Studies published over the last decade have investigated several new approaches to partner notification, including patient-delivered partner therapy (PDPT) for gonorrhea and chlamydial infection1,2 and inSPOT, a web-based partner notification service, originally developed with the goal of helping men who have sex with men (MSM) to notify partners.3 Although many persons visit internet sites like inSPOT that allow one to send e-cards to notify partners,3–5 the effect of inSPOT on partner notification is unknown. Likewise, very little data exist on the use of PDPT in MSM, and prior research and Centers for Disease Control and Prevention (CDC) expedited partner therapy guidelines raising concerns regarding the use of PDPT among MSM because of potential missed opportunities for diagnosing syphilis and human immunodeficiency virus (HIV) in this population.6,7
We undertook a randomized, controlled trial to determine whether PDPT and/or inSPOT would increase partner notification and/or treatment when compared to public health staff offering assistance to patients in notifying their sex partners (standard partner management).
Gonorrhea and chlamydia are notifiable diseases in Washington State. In King County, WA, providers and laboratories are legally required to report cases directly to Public Health–Seattle & King County (PHSKC). The case report form submitted by reporting medical providers has a space in which the provider indicates the gender(s) of the patient's sex partners. In 2007–2008, this section of the case report form was complete in 81% of all cases of gonorrhea or chlamydial infection reported among men; however, providers reported that the gender of partners was unknown in 9% of cases, resulting in complete information on gender of partners for 72% of male cases. Because of resource limitations, PHSKC only attempts to contact MSM with gonorrhea or chlamydial infection if the provider requests PHSKC partner services or if the patient is randomly selected. Throughout the study period, we randomly selected 50% of gonorrhea and chlamydia cases among MSM to receive partner services. We have previously described PHSKC's case report-based partner services triage system.1
We attempted to enroll MSM at the time we contacted them to provide them with partner services. MSM were ineligible if they were <18 years of age, did not speak English, reported that all their partners were treated, or that they had not had sex with a man in the 60 days preceding diagnosis, the case report was received >2 weeks after the patient's treatment, or if the patient had been diagnosed with HIV or syphilis in the 90 days before their gonorrhea or chlamydia diagnosis. MSM diagnosed in our STD clinic underwent all study procedures face-to-face with staff. Potentially eligible men who were not diagnosed in the clinic underwent all study procedures through the telephone.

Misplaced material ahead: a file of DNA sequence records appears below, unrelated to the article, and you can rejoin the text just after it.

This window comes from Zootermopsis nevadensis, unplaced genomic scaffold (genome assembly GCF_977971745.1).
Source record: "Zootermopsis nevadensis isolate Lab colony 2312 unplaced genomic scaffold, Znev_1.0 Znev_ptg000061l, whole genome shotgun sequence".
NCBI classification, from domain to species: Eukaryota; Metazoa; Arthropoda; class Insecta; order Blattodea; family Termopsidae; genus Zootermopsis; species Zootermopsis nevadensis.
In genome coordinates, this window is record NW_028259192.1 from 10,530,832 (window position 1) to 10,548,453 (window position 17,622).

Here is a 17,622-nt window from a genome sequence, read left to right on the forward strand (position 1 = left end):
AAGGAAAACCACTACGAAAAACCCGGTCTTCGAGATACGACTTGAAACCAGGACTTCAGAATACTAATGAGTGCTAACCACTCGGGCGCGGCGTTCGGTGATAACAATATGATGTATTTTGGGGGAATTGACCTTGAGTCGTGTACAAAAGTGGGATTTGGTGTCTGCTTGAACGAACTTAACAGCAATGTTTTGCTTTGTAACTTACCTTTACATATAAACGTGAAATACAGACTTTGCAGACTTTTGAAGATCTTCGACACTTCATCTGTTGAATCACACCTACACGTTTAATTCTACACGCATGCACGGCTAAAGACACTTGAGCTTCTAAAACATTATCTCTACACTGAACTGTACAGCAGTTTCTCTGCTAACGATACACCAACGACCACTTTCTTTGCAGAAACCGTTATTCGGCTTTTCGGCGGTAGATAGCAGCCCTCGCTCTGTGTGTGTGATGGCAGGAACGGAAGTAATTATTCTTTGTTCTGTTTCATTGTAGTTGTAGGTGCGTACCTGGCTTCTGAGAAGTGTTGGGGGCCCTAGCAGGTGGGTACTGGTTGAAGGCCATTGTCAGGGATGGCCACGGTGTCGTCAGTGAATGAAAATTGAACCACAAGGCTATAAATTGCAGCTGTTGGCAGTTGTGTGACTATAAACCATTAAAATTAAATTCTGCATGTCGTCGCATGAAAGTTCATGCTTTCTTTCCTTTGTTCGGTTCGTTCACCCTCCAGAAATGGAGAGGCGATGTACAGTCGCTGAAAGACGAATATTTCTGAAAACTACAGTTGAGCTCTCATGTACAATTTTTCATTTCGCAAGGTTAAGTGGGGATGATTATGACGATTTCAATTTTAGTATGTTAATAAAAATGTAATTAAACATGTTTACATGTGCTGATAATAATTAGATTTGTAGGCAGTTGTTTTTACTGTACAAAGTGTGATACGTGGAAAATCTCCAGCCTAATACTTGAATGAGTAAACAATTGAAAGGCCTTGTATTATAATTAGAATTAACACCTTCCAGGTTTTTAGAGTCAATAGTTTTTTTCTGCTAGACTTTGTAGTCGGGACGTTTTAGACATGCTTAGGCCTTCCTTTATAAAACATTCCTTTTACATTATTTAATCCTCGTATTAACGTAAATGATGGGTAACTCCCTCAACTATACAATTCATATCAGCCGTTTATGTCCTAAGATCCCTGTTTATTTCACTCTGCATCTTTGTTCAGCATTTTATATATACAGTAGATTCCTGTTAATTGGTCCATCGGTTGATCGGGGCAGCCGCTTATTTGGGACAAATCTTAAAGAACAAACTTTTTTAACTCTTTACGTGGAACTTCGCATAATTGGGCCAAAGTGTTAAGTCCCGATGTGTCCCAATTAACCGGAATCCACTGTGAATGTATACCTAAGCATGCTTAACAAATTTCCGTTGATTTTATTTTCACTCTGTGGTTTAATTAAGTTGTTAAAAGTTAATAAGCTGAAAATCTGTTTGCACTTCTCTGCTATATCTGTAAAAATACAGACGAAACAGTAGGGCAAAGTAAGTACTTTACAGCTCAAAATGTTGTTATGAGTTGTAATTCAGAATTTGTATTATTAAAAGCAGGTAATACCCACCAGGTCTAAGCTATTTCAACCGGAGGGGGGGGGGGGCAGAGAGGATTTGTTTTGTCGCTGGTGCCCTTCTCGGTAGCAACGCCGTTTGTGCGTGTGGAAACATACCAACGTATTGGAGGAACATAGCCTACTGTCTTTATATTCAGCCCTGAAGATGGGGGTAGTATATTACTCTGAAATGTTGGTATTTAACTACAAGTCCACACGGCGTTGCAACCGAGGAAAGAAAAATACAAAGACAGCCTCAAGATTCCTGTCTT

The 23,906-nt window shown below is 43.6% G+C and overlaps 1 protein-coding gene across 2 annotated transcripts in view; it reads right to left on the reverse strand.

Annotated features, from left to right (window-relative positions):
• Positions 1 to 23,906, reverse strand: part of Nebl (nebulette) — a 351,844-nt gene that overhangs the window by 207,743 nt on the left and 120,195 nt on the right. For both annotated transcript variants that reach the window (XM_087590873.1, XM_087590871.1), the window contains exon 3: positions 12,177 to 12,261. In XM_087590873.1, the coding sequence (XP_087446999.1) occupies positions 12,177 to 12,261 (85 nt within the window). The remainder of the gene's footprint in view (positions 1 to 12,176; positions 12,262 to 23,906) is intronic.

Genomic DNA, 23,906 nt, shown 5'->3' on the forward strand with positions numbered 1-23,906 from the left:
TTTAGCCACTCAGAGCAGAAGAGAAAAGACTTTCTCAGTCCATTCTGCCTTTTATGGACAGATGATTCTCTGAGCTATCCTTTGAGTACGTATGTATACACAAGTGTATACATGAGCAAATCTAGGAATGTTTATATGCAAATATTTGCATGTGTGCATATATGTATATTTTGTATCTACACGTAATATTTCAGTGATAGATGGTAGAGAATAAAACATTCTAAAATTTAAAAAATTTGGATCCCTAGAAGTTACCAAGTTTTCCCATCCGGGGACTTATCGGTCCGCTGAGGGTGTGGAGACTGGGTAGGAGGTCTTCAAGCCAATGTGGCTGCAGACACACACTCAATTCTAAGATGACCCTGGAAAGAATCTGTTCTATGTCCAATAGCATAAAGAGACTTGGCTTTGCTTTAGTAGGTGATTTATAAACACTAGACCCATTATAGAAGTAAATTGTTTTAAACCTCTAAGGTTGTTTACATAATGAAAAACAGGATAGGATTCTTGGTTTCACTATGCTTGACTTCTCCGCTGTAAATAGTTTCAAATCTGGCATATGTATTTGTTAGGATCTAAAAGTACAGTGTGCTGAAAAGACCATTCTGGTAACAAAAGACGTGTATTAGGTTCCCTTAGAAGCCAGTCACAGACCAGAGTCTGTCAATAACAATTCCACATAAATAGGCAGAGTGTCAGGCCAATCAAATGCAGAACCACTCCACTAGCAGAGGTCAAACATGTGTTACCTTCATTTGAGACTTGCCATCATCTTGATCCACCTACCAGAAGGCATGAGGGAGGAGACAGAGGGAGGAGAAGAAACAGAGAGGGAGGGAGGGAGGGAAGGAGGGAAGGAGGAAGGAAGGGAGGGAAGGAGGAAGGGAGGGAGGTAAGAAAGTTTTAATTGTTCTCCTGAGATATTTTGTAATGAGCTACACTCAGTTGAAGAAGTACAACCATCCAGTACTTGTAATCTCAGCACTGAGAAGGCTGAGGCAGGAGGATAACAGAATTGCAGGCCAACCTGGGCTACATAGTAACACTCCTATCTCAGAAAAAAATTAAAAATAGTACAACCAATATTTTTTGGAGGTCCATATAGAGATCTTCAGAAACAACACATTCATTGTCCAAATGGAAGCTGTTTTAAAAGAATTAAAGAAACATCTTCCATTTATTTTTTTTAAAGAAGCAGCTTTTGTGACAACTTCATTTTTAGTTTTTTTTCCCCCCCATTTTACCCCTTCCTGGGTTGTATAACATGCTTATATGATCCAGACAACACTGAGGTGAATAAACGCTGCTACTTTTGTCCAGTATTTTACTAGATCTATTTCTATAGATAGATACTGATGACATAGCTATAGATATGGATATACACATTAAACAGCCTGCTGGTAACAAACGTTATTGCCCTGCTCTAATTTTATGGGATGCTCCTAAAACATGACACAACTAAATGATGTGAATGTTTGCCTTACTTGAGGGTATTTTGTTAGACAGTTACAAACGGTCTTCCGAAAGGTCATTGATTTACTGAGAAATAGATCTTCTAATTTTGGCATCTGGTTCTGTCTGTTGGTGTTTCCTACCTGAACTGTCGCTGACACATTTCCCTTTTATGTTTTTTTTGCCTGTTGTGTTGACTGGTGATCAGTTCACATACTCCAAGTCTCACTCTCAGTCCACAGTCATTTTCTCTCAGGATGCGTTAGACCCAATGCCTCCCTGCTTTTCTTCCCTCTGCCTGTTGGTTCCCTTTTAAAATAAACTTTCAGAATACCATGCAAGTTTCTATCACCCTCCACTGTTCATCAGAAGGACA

Participants completed the standard partner services interview (including partner enumeration) before they were randomized to a study arm. However, if patients enumerated additional partners after randomization, these data were recorded and used in study analyses. We used a computer to randomly assign participants to one of the following 4 arms after informed consent was obtained: (1) standard partner management, (2) inSPOT, (3) PDPT, and (4) inSPOT and PDPT combined (inSPOT/PDPT). In all study arms, staff attempted to develop a partner notification plan for each of a participant's sex partners from the prior 60 days and offered to directly notify each partner for whom a participant had contact information including a phone number, address, or website chat ID. Persons enrolled in the STD clinic and assigned to the inSPOT arm were given an opportunity to use inSPOT on a computer in the clinic. They also received a small printed card with the site's internet address that they could use to access the site at a later time. Study staff described the site to persons enrolled over the telephone and informed them of the site's URL. Participants assigned to receive PDPT who were in the clinic were offered prepackaged medication to give to up to 3 different sex partners. Packages included a 1-g dose of azithromycin and, if the participant had gonorrhea, a single 400 mg tablet of cefixime. The packages also included information about sexually transmitted diseases (STDs) and the importance of HIV testing, an allergy warning, an invitation to visit at no cost at our STD clinic, and condoms. Persons enrolled through the telephone could pick up similar prepackaged medication at one of several local pharmacies; we have previously described our system of distributing partner packs through pharmacies.8 MSM in the intervention arms could choose to use the interventions with some partners and not others.